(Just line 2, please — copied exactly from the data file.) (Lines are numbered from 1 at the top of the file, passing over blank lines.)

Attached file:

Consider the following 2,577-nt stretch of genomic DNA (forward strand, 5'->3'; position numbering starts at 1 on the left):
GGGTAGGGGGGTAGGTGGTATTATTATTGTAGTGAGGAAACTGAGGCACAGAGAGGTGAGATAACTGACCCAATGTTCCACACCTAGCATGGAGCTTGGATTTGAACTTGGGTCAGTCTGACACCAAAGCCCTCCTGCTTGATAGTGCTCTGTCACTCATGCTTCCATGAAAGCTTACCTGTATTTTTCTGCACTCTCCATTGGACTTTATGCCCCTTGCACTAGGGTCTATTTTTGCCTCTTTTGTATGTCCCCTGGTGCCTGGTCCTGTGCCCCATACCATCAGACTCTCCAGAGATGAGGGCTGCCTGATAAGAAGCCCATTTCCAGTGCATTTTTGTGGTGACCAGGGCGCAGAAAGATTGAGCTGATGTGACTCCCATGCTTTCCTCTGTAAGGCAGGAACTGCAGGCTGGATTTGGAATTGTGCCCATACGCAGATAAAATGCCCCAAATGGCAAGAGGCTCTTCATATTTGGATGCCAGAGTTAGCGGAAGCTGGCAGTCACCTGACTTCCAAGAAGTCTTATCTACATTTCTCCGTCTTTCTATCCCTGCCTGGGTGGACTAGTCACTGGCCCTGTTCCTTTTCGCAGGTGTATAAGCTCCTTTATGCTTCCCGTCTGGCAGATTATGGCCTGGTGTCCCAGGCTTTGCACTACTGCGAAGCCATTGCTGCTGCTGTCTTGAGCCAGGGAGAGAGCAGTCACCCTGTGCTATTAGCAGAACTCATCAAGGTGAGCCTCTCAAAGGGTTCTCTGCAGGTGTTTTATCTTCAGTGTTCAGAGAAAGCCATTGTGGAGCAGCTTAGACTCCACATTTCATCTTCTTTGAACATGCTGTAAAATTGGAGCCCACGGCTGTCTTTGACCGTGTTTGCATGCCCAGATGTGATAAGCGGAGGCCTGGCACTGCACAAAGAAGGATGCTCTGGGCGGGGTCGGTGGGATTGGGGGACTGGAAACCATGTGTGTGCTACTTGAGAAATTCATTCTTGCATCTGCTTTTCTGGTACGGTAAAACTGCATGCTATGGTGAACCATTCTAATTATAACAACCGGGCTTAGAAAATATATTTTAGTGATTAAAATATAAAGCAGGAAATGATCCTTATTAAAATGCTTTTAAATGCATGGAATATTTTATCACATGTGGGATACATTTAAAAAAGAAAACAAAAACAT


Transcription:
GGGTAGGGGGGTAGGTGGTATTATTATTGTAGTGAGGAAACTGAGGCACAGAGAGGTGAGATAACTGACCCAATGTTCCACACCTAGCATGGAGCTTGGATTTGAACTTGGGTCAGTCTGACACCAAAGCCCTCCTGCTTGATAGTGCTCTGTCACTCATGCTTCCATGAAAGCTTACCTGTATTTTTCTGCACTCTCCATTGGACTTTATGCCCCTTGCACTAGGGTCTATTTTTGCCTCTTTTGTATGTCCCCTGGTGCCTGGTCCTGTGCCCCATACCATCAGACTCTCCAGAGATGAGGGCTGCCTGATAAGAAGCCCATTTCCAGTGCATTTTTGTGGTGACCAGGGCGCAGAAAGATTGAGCTGATGTGACTCCCATGCTTTCCTCTGTAAGGCAGGAACTGCAGGCTGGATTTGGAATTGTGCCCATACGCAGATAAAATGCCCCAAATGGCAAGAGGCTCTTCATATTTGGATGCCAGAGTTAGCGGAAGCTGGCAGTCACCTGACTTCCAAGAAGTCTTATCTACATTTCTCCGTCTTTCTATCCCTGCCTGGGTGGACTAGTCACTGGCCCTGTTCCTTTTCGCAGGTGTATAAGCTCCTTTATGCTTCCCGTCTGGCAGATTATGGCCTGGTGTCCCAGGCTTTGCACTACTGCGAAGCCATTGCTGCTGCTGTCTTGAGCCAGGGAGAGAGCAGTCACCCTGTGCTATTAGCAGAACTCATCAAGGTGAGCCTCTCAAAGGGTTCTCTGCAGGTGTTTTATCTTCAGTGTTCAGAGAAAGCCATTGTGGAGCAGCTTAGACTCCACATTTCATCTTCTTTGAACATGCTGTAAAATTGGAGCCCACGGCTGTCTTTGACCGTGTTTGCATGCCCAGATGTGATAAGCGGAGGCCTGGCACTGCACAAAGAAGGATGCTCTGGGCGGGGTCGGTGGGATTGGGGGACTGGAAACCATGTGTGTGCTACTTGAGAAATTCATTCTTGCATCTGCTTTTCTGGTACGGTAAAACTGCATGCTATGGTGAACCATTCTAATTATAACAACCGGGCTTAGAAAATATATTTTAGTGATTAAAATATAAAGCAGGAAATGATCCTTATTAAAATGCTTTTAAATGCATGGAATATTTTATCACATGTGGGATACATTTAAAAAAGAAAACAAAAACAT